The human body will only get so strong.  Better we master the weights we lift in everyday life; the weight of grocery bags, the dog, backpacks, suitcases, etc., than to focus on hoisting big numbers in the gym.  I put a moratorium on myself years ago that I will not attempt to increase any of the poundages I use in my strength exercises.  So long as I practice perfect form, and do so consistently, all the benefits of my strength training will remain, both in how I function and in how I look.   Okay, so it’s a very garage video, but the camera don’t lie — you don’t have to cheat to succeed, nor do you have to lift successively heavier weights to benefit from your workouts.  I should be more agressive with my success.  Be well.  rc

Questions:

A) Will reading this change how you think about lifting weights, and how you lift them…?

B) Do you forgive me for my amateur video…?

12 responses

  1. This is such perfect information for me! I confess to sometimes getting lazy when I do strength training. I tend to do it because I know I should, but one of my goals for this year is to enjoy it more.

    This article will stay in my mind and I will take your advice to heart!!

  2. Can you redo that video shirtless?? 🙂

    Seriously, so friggin true!!! People always think I lift heavier than I really do. I tell them if you do it right & with proper form, you don’t have to lift so heavy. Plus the risk of injury when doing it wrong.. NOT GOOD!

    No wonder you look awesome!!!!!!!!!!!!!!!!!!!!!!

    Great post Roy!!!!!!!!!!!!!!!!!!!!!!!!!!!!!!!!!!!!!!!!!!!!!

  3. I really appreciate this reminder to have good form with lifting, Roy! Sometimes I get too carried away with numbers and time, and forget the importance of slowing down and lifting the “roses.”

    I liked the video!

  4. I LOVE, LOVE, LOVE the video! You should do more of these. And it makes me wish I lived closer so I could have you train me. 🙂

    Love this line:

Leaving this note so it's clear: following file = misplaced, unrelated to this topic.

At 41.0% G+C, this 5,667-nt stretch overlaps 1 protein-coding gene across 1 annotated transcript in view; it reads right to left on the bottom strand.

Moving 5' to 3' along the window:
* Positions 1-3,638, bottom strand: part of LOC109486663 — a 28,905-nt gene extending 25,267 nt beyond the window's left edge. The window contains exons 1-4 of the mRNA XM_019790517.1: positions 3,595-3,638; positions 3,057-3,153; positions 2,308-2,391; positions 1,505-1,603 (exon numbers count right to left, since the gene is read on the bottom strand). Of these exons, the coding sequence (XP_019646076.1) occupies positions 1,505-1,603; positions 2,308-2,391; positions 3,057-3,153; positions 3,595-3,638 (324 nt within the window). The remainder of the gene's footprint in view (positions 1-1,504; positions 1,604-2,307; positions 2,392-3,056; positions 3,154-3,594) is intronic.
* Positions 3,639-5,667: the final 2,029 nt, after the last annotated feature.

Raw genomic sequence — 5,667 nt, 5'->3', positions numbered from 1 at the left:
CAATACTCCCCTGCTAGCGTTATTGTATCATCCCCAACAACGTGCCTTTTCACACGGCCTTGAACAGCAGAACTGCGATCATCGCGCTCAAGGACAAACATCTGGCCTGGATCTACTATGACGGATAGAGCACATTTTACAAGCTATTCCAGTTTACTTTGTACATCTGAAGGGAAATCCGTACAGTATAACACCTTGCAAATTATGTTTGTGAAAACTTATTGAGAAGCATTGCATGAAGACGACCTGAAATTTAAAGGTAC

“Moving weights perfectly, in a slow and controlled manner, will add value to your human experience.”

    And to answer your first question, YES it has me rethinking how I’m lifting. So, are you saying that if I can lift with perfect form at a particular weight that I shouldn’t ever want to increase the weight, just reps? Is that how you got arms like that? Wholly hell!!!

  5. Diane: Rather than doing it because you “know it’s good for you”, you should do it because you KNOW it’s good for you. Not a subtle difference at all — attitude is everything 🙂

    Jody: I knew I was preaching to another preacher on this one. We will just have to agree to keep agreeing!!

    Dr. J: You keep throwing band names at me. “Lifting The Roses” might get the nod some day.

    Bobbie: Well I think Dean has you covered pretty well in the training dept. I have seen your workout videos, and though I might slow things down a tad, I LOVE your intensity!

    Katie: Link away!! Oh, and the next rainy day, you might consider curling up with a laptop and reading my entire archives. 🙂

  6. I really liked the video! Keep ’em coming!

    When I lift weights I have ALWAYS tried to lift heavier and heavier as the weeks pass. I have found that I am bit burnt out on weight lifting, I have been finding it exhausting lately. But then I worry that if I’m not constantly pushing myself to my limits, will I still see improvements? I am tired just thinking about lifting weights right now. I think I would like to try your approach. Because when I do cardio, I always feel great after, but when I lift weights I feel dead tired for two days, which makes it rather hard to function normally in my day to day life!!! So I think I will try to slow it down a bit, and focus on form rather than lifting as heavy as I possibly can.

  7. Carla: I subscribe to the belief that strength training should actually create more of a good feel in your mind than a bad feel. That is, done correctly, and I have years worth of clients to corroborate this, lifting weights is actually enjoyable. I have to fight some times, just to take a vacation — they don’t like missing training sessions. If you’re not “feelin’ it”, lighten up the weights and seek out the joy. I promise you it’s in there!

  8. Pingback: Change: Strength, Strength, And The Difference Between The Two « Roy Cohen's Contemplative Fitness

  9. Pingback: The Framework Of Fitness Part III; The Weight « Roy Cohen's Contemplative Fitness

  10. Pingback: My Secrets to Making Weight Training Fun | Workout Nirvana

  11. Pingback: A Girl Named Smith… | Contemplative Fitness

Leave a Reply

Fill in your details below or click an icon to log in:

WordPress.com Logo

You are commenting using your WordPress.com account. Log Out / Change )

Twitter picture

You are commenting using your Twitter account. Log Out / Change )

Facebook photo

You are commenting using your Facebook account. Log Out / Change )

Google+ photo

You are commenting using your Google+ account. Log Out / Change )

Connecting to %s